These programs are also likely to be most effective if they address the multiple risk factors and challenges that students who violate these policies often face. Finally, campuses should strive, as much as possible through policy, to focus on fostering a climate where positive and respectful interactions are encouraged and supported and where there is a proactive and preventive approach taken to the problem of interpersonal violence. This includes routinely presenting campus programming focused on interpersonal violence, routinely assessing the prevalence of violence on campus via anonymous student surveys, offering training programs for faculty and staff so they are equipped to assist students who have experienced violence, including empowerment-based programs for survivors of violence, and implementing prevention programs that engage all students.
With regard to research, there is a pressing need for more research with men who engage in sexually coercive and sexually aggressive behavior. This includes identifying different profiles of men who engage in these behaviors and evaluating whether men who engage in these behaviors desist, persist, or escalate in their sexually coercive and aggressive behavior over time. Such work is important to fully understand the risk factors for engaging in specific patterns of sexually coercive/aggressive behaviors. This will likely lead to the development of more effective preventive and intervention programs for men at risk of engaging in these behaviors as well as lead to better violence reduction programs. Relatedly, more research on typologies of physically aggressive relationships among college students is also needed, including work identifying patterns of physically aggressive behavior among students, risk factors for engaging in these behaviors, and the course of these relationships over time (e.g., whether the behaviors persist, desist, or escalate; whether the relationship ends). Similarly, more research on the impact of these relationships on students is necessary including the extent to which being in a relationship where physical aggression occurs affects individuals’ expectations for violence in future relationships, likelihood of entering another violent relationship, psychological adjustment, and risk behaviors. Finally, there is a need for more work focused on the relationships among health risk behaviors and experiences of violence as the victim or perpetrator (or both).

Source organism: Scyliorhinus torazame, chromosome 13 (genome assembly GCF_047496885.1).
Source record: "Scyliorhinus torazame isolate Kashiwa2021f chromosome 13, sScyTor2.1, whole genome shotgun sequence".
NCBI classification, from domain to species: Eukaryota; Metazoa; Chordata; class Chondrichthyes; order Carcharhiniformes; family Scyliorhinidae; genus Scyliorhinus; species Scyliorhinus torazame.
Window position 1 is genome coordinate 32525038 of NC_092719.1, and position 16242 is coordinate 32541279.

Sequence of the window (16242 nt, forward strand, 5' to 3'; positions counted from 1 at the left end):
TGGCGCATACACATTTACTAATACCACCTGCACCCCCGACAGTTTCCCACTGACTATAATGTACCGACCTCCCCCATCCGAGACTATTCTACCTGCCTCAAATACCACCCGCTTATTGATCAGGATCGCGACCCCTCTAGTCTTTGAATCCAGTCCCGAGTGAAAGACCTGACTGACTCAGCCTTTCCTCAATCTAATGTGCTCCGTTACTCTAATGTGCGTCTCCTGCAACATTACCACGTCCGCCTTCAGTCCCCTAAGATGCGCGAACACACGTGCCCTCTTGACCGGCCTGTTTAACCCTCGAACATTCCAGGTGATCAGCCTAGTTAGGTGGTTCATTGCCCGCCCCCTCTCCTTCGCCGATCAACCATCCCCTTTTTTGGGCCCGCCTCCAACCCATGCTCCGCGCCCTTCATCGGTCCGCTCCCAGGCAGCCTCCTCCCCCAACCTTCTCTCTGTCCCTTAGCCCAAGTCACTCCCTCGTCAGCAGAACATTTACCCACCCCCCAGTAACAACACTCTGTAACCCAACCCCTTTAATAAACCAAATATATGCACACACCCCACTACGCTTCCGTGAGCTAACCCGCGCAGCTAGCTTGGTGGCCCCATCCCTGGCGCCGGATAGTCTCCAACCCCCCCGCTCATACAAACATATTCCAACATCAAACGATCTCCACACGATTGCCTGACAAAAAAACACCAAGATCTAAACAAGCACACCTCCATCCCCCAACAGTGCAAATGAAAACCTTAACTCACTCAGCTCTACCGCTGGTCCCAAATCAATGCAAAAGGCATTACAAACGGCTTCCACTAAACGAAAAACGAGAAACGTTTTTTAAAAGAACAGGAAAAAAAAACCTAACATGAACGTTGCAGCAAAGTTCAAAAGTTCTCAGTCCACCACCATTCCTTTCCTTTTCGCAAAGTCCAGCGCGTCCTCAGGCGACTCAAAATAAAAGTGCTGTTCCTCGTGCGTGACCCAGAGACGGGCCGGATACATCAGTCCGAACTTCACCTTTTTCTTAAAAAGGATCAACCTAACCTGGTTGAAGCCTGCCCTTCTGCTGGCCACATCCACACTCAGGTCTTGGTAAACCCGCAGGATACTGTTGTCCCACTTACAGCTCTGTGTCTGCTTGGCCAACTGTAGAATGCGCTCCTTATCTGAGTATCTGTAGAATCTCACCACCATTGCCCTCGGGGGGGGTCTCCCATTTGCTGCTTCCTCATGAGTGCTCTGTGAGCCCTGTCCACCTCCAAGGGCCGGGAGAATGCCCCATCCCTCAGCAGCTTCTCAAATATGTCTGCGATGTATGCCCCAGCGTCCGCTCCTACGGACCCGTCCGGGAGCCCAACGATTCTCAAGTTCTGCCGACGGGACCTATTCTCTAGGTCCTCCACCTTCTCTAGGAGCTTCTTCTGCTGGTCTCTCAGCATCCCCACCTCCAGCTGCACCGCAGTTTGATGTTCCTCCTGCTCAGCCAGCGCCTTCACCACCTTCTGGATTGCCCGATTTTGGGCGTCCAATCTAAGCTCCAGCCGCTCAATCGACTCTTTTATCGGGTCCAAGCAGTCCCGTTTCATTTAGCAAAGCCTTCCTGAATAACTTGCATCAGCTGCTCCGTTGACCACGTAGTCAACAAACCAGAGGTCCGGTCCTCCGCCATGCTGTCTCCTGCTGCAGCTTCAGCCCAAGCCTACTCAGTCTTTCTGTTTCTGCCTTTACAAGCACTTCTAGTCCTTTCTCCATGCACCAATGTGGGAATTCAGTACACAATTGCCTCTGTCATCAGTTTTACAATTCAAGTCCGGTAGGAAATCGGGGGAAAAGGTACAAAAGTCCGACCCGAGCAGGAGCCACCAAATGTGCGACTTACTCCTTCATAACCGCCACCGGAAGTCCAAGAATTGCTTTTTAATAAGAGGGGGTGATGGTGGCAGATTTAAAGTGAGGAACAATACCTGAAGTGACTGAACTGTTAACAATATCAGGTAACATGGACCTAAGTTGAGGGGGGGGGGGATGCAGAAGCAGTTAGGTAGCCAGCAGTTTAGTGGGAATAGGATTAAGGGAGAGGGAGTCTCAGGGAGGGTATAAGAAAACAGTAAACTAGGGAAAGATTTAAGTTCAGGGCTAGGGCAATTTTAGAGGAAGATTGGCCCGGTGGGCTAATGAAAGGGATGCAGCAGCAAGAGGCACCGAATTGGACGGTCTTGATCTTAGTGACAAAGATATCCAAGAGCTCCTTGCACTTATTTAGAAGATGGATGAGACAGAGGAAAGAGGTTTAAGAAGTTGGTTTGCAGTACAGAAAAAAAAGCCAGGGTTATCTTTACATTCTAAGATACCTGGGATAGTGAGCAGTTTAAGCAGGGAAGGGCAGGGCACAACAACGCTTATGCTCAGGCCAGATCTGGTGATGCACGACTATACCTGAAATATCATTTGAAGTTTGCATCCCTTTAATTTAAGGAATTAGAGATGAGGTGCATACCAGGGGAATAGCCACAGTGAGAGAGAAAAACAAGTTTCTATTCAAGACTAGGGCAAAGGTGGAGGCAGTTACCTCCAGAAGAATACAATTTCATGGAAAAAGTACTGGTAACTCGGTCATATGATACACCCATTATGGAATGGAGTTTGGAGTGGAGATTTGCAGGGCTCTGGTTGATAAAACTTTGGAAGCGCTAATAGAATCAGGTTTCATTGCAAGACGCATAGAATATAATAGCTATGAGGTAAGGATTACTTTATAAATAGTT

To conclude, to truly make progress on the problem of interpersonal violence on college campuses, a concerted effort involving all people, men, women, administrators, professors, students, and parents, is necessary. In addition, researchers, policy makers, and clinicians working in this area need to take every opportunity to impress upon campus administration that this is a problem that is affecting the whole campus, and that programs focused on violence prevention and intervention are worthwhile investments. It is also clear that changes at the broader societal level are in order and will likely have a positive impact on violence on college campuses. At the same time, colleges can serve as models for social change, and successful efforts at alleviating this problem can flow out to the broader community.
There are multiple patterns of sexually coercive and assaultive behavior among men, with some men desisting in these behaviors over time and others engaging in persisting or escalating behavior.
Multiple social and cultural factors contribute to college men’s sexually coercive and aggressive behavior including a cultural emphasis on sexual prowess among men and sexual chastity among women, frequenting social contexts where heavy drinking and casual sex frequently occur, and associating with peers who normalize coercive behaviors to obtain sex.